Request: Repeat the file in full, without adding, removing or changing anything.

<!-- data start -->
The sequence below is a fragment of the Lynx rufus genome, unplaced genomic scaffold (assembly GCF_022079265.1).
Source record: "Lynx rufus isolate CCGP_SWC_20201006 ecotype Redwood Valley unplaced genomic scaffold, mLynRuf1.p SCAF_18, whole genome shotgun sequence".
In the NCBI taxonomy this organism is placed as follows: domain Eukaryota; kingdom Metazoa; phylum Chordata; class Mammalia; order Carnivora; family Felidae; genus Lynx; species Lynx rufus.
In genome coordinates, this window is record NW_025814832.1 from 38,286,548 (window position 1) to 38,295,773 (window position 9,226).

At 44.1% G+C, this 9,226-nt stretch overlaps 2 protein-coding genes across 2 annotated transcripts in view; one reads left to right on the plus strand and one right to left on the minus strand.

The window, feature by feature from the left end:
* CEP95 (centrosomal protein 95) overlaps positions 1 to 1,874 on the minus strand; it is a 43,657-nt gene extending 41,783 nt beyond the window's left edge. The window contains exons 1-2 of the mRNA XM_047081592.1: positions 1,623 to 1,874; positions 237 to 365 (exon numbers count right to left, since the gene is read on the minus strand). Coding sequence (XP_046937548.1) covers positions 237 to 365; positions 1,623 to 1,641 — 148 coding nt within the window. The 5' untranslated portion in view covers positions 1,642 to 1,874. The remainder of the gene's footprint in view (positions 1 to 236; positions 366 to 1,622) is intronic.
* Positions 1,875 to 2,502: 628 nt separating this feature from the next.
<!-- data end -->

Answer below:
The sequence below is a fragment of the Lynx rufus genome, unplaced genomic scaffold (assembly GCF_022079265.1).
Source record: "Lynx rufus isolate CCGP_SWC_20201006 ecotype Redwood Valley unplaced genomic scaffold, mLynRuf1.p SCAF_18, whole genome shotgun sequence".
In the NCBI taxonomy this organism is placed as follows: domain Eukaryota; kingdom Metazoa; phylum Chordata; class Mammalia; order Carnivora; family Felidae; genus Lynx; species Lynx rufus.
In genome coordinates, this window is record NW_025814832.1 from 38,286,548 (window position 1) to 38,295,773 (window position 9,226).

At 44.1% G+C, this 9,226-nt stretch overlaps 2 protein-coding genes across 2 annotated transcripts in view; one reads left to right on the plus strand and one right to left on the minus strand.

The window, feature by feature from the left end:
* CEP95 (centrosomal protein 95) overlaps positions 1 to 1,874 on the minus strand; it is a 43,657-nt gene extending 41,783 nt beyond the window's left edge. The window contains exons 1-2 of the mRNA XM_047081592.1: positions 1,623 to 1,874; positions 237 to 365 (exon numbers count right to left, since the gene is read on the minus strand). Coding sequence (XP_046937548.1) covers positions 237 to 365; positions 1,623 to 1,641 — 148 coding nt within the window. The 5' untranslated portion in view covers positions 1,642 to 1,874. The remainder of the gene's footprint in view (positions 1 to 236; positions 366 to 1,622) is intronic.
* Positions 1,875 to 2,502: 628 nt separating this feature from the next.